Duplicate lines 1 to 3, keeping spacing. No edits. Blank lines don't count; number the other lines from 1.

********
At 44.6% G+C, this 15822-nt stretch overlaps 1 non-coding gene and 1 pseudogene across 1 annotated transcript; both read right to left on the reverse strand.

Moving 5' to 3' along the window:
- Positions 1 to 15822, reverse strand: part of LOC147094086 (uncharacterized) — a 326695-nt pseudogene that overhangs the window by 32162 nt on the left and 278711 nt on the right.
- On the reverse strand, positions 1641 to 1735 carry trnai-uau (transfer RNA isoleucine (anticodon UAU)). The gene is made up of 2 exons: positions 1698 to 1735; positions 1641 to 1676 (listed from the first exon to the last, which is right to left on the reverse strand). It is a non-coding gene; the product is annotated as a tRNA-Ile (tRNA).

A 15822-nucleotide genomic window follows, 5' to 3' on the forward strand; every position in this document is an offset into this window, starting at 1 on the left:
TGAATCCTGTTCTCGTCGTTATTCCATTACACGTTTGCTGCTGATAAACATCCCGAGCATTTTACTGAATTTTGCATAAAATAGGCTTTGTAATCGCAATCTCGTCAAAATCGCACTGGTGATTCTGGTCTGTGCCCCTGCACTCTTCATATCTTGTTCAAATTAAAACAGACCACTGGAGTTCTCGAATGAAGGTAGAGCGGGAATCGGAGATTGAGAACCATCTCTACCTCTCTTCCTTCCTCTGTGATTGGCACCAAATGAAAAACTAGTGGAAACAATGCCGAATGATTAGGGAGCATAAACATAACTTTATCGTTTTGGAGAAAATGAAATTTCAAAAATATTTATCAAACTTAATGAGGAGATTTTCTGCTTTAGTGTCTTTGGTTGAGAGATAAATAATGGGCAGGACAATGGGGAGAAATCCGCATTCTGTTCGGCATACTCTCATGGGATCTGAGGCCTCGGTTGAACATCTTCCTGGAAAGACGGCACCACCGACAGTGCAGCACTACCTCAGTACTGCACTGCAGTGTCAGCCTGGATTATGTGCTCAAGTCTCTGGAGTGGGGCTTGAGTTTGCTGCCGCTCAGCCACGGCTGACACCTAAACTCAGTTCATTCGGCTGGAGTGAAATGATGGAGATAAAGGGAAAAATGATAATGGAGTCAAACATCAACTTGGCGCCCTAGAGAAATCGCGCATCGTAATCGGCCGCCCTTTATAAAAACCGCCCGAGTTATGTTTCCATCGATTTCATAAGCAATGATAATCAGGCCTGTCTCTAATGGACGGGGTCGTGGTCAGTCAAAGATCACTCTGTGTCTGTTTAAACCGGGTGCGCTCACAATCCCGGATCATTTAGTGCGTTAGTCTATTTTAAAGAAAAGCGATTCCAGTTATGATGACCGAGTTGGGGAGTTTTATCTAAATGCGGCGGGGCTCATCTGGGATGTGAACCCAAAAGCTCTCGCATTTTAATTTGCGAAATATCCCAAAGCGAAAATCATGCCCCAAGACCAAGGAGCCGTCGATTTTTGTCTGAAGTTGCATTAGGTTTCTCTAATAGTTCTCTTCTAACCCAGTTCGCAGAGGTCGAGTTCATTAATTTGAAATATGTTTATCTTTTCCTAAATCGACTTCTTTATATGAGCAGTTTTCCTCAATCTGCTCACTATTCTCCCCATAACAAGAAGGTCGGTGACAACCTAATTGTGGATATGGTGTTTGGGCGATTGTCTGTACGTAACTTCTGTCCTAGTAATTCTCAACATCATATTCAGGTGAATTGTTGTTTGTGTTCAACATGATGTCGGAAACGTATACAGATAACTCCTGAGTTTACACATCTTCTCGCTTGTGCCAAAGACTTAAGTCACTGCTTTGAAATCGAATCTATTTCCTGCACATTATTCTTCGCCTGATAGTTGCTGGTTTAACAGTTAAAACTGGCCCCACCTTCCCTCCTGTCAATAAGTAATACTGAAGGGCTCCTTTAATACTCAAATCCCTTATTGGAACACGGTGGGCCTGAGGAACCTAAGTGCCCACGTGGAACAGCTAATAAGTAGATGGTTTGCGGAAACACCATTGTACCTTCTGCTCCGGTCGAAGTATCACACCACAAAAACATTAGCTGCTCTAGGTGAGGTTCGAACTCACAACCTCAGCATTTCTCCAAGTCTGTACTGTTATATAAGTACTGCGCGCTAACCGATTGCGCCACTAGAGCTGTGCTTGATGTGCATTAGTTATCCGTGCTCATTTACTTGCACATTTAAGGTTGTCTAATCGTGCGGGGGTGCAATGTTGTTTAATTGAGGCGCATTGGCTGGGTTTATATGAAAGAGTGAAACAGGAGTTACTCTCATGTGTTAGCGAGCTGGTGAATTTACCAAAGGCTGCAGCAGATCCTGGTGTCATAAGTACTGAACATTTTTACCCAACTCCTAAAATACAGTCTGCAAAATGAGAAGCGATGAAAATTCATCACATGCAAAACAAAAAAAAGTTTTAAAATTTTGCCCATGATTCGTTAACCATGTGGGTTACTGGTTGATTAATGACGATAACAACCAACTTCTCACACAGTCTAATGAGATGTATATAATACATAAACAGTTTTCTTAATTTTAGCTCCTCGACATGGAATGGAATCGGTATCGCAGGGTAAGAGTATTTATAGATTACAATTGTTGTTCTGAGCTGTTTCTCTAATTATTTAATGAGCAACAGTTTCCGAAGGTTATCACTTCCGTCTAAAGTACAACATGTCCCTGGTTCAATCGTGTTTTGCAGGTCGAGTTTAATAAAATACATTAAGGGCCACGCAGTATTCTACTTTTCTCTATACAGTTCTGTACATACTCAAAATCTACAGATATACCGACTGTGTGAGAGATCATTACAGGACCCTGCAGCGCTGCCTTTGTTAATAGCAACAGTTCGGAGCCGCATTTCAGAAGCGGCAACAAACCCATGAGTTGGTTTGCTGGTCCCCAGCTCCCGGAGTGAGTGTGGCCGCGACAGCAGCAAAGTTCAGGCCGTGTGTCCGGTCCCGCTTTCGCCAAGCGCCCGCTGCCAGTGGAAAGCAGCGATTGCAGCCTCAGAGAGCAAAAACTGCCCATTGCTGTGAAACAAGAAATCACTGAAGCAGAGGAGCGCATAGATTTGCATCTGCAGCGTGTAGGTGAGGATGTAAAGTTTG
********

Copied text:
At 44.6% G+C, this 15822-nt stretch overlaps 1 non-coding gene and 1 pseudogene across 1 annotated transcript; both read right to left on the reverse strand.

Moving 5' to 3' along the window:
- Positions 1 to 15822, reverse strand: part of LOC147094086 (uncharacterized) — a 326695-nt pseudogene that overhangs the window by 32162 nt on the left and 278711 nt on the right.